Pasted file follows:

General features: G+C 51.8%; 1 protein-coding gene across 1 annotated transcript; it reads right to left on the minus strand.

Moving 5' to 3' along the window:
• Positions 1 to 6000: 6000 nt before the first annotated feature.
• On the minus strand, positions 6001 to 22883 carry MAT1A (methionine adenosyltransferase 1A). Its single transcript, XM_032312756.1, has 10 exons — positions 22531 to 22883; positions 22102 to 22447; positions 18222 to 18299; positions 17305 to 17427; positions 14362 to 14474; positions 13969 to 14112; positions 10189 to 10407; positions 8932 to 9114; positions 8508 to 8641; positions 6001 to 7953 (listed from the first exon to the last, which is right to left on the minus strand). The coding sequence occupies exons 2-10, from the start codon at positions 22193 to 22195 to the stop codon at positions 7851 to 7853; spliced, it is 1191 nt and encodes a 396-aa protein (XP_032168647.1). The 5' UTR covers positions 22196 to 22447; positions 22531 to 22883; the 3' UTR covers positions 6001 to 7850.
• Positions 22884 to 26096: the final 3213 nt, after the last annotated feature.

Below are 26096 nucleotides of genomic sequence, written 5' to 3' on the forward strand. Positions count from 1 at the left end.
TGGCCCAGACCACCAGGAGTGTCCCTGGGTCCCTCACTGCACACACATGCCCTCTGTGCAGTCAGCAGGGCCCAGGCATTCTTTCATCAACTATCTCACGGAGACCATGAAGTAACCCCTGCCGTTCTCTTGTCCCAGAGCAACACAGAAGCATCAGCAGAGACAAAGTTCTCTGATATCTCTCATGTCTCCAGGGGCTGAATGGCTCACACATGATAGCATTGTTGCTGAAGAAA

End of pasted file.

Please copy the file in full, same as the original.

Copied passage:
General features: G+C 51.8%; 1 protein-coding gene across 1 annotated transcript; it reads right to left on the minus strand.

Moving 5' to 3' along the window:
• Positions 1 to 6000: 6000 nt before the first annotated feature.
• On the minus strand, positions 6001 to 22883 carry MAT1A (methionine adenosyltransferase 1A). Its single transcript, XM_032312756.1, has 10 exons — positions 22531 to 22883; positions 22102 to 22447; positions 18222 to 18299; positions 17305 to 17427; positions 14362 to 14474; positions 13969 to 14112; positions 10189 to 10407; positions 8932 to 9114; positions 8508 to 8641; positions 6001 to 7953 (listed from the first exon to the last, which is right to left on the minus strand). The coding sequence occupies exons 2-10, from the start codon at positions 22193 to 22195 to the stop codon at positions 7851 to 7853; spliced, it is 1191 nt and encodes a 396-aa protein (XP_032168647.1). The 5' UTR covers positions 22196 to 22447; positions 22531 to 22883; the 3' UTR covers positions 6001 to 7850.
• Positions 22884 to 26096: the final 3213 nt, after the last annotated feature.

Below are 26096 nucleotides of genomic sequence, written 5' to 3' on the forward strand. Positions count from 1 at the left end.
TGGCCCAGACCACCAGGAGTGTCCCTGGGTCCCTCACTGCACACACATGCCCTCTGTGCAGTCAGCAGGGCCCAGGCATTCTTTCATCAACTATCTCACGGAGACCATGAAGTAACCCCTGCCGTTCTCTTGTCCCAGAGCAACACAGAAGCATCAGCAGAGACAAAGTTCTCTGATATCTCTCATGTCTCCAGGGGCTGAATGGCTCACACATGATAGCATTGTTGCTGAAGAAA